Debbie I am sorry for your condition; it sounds very problematic. Maybe you should post this as a continuation of your previous thread..keeping them together will be more convenient for you as you will have all the responses in one place.. I think the seabass might be a problem for you, as fish have different names in different countries...even in the US, "seabass" can mean several different kinds of fish in different regions. I am curious as to what this particular fish either has or, more likely, does not have that would allow you to eat it and not to eat a fish such as hake which might be available in Spain. If it is truly the ONLY kind of fish you can eat, you might learn the LAtin name and take it with you but truly the sea bass you will find in Spain will surely not be the same species you are eating wherever you live in the Americas.

LoveItaly Jun 4th, 2006 11:58 AM

Hi Debbie, I buy and love SeaSalt from France, it is non-iodised..I image they have that in Spain. Isn't Spain known for its ham? I wonder if that would be safe for you to eat. I certainly wouldn't experiment unless I knew for sure of course, but was wondering.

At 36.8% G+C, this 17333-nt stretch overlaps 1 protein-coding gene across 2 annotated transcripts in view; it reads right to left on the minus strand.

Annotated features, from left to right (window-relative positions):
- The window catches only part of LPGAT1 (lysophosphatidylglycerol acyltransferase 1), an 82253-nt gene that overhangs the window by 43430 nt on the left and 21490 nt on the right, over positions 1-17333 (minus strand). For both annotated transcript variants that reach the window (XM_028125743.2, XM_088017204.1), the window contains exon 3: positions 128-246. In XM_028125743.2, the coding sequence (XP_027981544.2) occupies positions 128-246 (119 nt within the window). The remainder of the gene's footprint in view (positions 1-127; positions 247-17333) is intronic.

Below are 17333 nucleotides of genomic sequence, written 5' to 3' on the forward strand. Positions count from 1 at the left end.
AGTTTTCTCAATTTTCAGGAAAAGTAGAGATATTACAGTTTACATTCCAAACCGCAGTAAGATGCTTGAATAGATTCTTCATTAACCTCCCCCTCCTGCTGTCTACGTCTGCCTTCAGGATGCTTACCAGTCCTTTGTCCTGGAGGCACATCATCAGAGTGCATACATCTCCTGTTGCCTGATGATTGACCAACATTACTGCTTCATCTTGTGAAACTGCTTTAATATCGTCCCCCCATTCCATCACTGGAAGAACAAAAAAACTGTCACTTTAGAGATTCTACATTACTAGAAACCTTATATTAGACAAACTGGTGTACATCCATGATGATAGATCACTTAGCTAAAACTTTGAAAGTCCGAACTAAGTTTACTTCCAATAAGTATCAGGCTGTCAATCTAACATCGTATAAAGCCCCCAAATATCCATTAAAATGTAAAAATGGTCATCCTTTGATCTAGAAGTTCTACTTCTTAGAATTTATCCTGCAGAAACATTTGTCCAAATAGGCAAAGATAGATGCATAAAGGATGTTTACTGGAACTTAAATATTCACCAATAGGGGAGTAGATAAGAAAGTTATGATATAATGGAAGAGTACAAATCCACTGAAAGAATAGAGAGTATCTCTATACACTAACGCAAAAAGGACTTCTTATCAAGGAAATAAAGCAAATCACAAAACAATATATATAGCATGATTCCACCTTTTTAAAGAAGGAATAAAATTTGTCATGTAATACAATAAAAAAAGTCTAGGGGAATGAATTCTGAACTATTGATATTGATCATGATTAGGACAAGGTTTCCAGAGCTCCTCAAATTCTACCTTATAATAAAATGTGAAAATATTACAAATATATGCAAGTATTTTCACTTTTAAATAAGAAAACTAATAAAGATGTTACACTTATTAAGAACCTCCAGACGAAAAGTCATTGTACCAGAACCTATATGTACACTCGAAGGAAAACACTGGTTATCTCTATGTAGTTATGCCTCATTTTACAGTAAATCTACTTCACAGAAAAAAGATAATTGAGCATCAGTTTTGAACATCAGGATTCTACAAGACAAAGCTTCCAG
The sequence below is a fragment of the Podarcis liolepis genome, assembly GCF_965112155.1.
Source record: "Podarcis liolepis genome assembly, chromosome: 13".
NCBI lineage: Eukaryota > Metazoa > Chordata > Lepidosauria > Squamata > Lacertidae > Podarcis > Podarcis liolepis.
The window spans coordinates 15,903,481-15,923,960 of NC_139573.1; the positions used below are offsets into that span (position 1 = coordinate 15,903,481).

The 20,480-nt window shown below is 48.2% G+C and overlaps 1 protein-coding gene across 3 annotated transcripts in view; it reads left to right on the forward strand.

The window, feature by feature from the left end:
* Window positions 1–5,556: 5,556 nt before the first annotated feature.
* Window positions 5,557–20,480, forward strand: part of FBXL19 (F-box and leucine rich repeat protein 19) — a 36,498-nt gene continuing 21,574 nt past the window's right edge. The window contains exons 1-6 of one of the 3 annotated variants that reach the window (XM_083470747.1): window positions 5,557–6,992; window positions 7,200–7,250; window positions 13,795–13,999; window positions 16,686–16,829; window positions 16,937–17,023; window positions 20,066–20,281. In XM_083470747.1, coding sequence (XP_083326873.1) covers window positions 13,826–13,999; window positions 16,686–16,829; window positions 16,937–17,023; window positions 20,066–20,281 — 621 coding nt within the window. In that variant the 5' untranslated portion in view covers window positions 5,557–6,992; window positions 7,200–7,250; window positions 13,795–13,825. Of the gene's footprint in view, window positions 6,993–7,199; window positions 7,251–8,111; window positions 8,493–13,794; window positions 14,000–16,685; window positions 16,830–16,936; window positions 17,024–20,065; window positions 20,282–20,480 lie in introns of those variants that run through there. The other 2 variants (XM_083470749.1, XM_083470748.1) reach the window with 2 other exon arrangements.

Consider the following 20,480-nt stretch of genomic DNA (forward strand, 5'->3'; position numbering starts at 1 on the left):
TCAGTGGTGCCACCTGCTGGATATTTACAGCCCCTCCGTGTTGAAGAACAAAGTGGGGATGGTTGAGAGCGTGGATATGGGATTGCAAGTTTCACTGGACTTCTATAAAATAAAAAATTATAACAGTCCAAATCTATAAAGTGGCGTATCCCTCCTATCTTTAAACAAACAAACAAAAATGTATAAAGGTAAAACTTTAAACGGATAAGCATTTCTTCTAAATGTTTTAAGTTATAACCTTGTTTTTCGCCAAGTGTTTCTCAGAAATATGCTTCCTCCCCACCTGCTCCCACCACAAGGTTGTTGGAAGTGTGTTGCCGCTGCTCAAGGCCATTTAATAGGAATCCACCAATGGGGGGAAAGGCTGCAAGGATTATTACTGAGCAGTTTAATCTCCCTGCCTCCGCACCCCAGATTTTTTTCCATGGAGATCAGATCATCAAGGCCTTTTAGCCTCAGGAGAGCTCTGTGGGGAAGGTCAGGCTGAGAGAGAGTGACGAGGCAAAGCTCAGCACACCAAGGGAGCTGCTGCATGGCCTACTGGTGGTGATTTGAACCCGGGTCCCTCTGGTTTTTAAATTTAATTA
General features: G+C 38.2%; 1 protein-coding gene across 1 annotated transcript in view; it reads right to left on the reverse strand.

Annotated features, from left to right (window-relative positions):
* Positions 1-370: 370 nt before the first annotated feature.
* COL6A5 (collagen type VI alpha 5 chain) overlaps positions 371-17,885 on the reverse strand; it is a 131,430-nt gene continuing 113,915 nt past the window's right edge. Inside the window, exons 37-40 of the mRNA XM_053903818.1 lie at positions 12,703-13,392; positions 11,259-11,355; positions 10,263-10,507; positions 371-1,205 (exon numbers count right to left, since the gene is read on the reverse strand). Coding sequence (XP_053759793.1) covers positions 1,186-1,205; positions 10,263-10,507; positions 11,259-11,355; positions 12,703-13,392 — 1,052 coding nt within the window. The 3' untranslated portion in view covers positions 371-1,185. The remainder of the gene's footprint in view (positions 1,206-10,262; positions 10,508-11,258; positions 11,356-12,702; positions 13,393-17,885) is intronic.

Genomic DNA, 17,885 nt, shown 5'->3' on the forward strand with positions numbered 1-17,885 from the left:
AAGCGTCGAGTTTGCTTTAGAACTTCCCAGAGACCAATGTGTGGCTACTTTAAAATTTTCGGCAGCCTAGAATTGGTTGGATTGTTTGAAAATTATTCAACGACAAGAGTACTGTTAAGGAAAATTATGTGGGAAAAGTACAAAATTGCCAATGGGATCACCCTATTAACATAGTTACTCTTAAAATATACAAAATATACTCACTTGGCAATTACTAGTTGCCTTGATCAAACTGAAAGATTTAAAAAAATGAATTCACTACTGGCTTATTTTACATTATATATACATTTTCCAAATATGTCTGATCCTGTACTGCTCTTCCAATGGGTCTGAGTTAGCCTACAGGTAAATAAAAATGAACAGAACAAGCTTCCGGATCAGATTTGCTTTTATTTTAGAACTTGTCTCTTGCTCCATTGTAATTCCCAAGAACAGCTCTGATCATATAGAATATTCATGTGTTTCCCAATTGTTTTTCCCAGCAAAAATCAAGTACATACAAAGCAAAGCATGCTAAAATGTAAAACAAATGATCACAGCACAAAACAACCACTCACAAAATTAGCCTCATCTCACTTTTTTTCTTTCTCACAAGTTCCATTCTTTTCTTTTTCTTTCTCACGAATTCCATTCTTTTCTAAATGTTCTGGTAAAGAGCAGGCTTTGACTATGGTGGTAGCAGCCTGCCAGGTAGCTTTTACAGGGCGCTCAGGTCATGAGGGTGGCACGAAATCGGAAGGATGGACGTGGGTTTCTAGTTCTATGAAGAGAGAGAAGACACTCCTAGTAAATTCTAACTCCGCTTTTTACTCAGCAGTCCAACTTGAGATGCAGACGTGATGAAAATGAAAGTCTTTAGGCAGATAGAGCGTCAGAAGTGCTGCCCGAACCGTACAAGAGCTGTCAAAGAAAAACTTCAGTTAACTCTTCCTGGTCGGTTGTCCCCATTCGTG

Will you have lodgings in Spain that will have at least a small kitchen? That would certainly help your situation. Best wishes to enjoy your time in Spain. Wishing you a safe, healthy and beautiful trip!

sunnysky Jun 4th, 2006 12:31 PM

Sorry, I wasn't thinking when I was writing. I started a new thread instead of posting to a reply. I guessed if the seabass that I order is not what it is, I guess my husband will eat it then. I am hesistant on trying new things because I am always scared of the reaction. Like hake fish, if I am allergic to it then I will break out and have to deal with the aftermath. I never know. I haven't had a break out in a while, I am happy with it and I wanted it to stay that way.
I guessed I will just stick to ham and soymilk, plus rice cereal while in Spain if necessary.
And my travel cooking pot will come in handy if I need to heat up some stuff to eat.

We are staying in a hotel in Spain. The travel agent booked the hotels and all flights for us.

One interesting thing though, some ham slices sold in Hongkong supermarket has milk protein added in it. Not sure why they added it in, but when I was there, I only found one brand that doesn't

starrsville Jun 4th, 2006 12:59 PM


kenderina Jun 4th, 2006 01:45 PM

Fortunately, no milk added in the ham here :) Some of the low quality have potato on it..but not the good ones (it's easy to know which ones are...the more expensive the better :) ).
One thing that it's interesting for you : beef is not the most popular meat here in Spain, corn is not the most popular cereal, garlic it's highly popular and also onions :)